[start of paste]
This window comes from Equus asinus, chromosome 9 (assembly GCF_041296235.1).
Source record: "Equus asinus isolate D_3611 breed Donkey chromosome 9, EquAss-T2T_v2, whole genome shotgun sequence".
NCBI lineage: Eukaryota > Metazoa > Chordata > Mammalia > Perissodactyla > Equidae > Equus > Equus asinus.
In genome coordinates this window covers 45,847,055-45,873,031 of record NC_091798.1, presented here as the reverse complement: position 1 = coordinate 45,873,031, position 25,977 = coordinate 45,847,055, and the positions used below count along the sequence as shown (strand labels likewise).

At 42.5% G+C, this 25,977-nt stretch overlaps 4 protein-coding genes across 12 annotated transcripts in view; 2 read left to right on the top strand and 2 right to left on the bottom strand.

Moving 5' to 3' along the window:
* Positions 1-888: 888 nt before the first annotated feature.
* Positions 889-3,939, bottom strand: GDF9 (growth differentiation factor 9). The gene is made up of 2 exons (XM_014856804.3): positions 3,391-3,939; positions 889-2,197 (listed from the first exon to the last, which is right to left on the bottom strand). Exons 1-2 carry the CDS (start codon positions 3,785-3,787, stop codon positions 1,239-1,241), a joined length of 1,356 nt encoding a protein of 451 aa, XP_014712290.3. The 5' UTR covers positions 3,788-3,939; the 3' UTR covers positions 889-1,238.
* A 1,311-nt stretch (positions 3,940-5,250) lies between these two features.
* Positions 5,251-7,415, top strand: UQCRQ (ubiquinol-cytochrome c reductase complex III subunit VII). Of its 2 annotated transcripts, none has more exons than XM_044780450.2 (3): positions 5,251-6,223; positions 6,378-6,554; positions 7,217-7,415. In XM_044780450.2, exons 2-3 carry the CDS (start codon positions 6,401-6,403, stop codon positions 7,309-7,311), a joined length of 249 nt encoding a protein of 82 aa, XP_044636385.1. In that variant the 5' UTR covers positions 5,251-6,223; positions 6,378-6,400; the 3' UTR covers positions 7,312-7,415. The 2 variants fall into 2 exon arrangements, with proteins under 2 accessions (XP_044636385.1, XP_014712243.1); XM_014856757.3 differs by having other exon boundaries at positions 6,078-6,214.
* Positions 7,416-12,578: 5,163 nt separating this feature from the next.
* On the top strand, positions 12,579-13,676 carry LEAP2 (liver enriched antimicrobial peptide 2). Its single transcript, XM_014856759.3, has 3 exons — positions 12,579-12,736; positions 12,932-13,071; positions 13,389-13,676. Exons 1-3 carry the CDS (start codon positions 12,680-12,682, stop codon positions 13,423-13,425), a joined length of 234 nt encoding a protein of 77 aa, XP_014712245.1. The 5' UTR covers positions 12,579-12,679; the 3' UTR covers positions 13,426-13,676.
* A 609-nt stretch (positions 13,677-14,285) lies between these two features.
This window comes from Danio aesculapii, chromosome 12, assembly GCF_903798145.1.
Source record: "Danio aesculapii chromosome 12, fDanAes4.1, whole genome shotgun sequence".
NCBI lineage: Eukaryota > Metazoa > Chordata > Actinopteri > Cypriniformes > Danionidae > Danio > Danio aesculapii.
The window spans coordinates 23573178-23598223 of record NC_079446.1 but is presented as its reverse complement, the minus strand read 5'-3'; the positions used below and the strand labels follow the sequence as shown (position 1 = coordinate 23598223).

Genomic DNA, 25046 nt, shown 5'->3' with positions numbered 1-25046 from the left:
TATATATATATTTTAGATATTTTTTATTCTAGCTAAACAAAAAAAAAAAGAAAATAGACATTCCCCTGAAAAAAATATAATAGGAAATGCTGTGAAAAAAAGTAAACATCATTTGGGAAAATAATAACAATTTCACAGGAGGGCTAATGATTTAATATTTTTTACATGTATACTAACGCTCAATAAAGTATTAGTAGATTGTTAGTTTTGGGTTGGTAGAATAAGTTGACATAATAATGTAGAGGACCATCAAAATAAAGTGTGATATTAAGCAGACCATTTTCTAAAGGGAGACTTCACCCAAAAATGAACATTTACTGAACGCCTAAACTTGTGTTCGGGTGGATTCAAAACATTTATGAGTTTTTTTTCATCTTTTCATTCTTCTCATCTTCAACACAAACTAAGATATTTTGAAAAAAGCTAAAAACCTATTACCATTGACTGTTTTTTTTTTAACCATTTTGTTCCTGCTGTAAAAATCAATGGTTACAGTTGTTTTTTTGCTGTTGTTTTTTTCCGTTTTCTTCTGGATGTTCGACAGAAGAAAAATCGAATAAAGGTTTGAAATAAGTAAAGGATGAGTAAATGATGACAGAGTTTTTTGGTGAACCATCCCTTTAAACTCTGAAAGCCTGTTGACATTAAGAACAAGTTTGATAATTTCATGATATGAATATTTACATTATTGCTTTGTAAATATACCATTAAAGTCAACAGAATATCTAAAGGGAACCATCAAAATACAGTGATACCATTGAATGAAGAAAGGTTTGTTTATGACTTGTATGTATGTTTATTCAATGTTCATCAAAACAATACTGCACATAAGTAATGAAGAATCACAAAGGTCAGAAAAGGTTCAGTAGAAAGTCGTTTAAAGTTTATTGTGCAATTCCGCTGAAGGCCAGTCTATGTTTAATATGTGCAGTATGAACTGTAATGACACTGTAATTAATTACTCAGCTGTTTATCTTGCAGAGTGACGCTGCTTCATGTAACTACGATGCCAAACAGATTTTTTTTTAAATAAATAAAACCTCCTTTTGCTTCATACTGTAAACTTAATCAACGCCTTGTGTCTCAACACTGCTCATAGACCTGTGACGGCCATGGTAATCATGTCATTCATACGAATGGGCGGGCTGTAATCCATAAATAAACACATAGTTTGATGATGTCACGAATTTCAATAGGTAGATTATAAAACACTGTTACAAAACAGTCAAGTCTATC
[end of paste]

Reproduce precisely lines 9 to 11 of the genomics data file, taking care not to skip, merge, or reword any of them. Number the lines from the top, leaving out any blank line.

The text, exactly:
* A 1,311-nt stretch (positions 3,940-5,250) lies between these two features.
* Positions 5,251-7,415, top strand: UQCRQ (ubiquinol-cytochrome c reductase complex III subunit VII). Of its 2 annotated transcripts, none has more exons than XM_044780450.2 (3): positions 5,251-6,223; positions 6,378-6,554; positions 7,217-7,415. In XM_044780450.2, exons 2-3 carry the CDS (start codon positions 6,401-6,403, stop codon positions 7,309-7,311), a joined length of 249 nt encoding a protein of 82 aa, XP_044636385.1. In that variant the 5' UTR covers positions 5,251-6,223; positions 6,378-6,400; the 3' UTR covers positions 7,312-7,415. The 2 variants fall into 2 exon arrangements, with proteins under 2 accessions (XP_044636385.1, XP_014712243.1); XM_014856757.3 differs by having other exon boundaries at positions 6,078-6,214.
* Positions 7,416-12,578: 5,163 nt separating this feature from the next.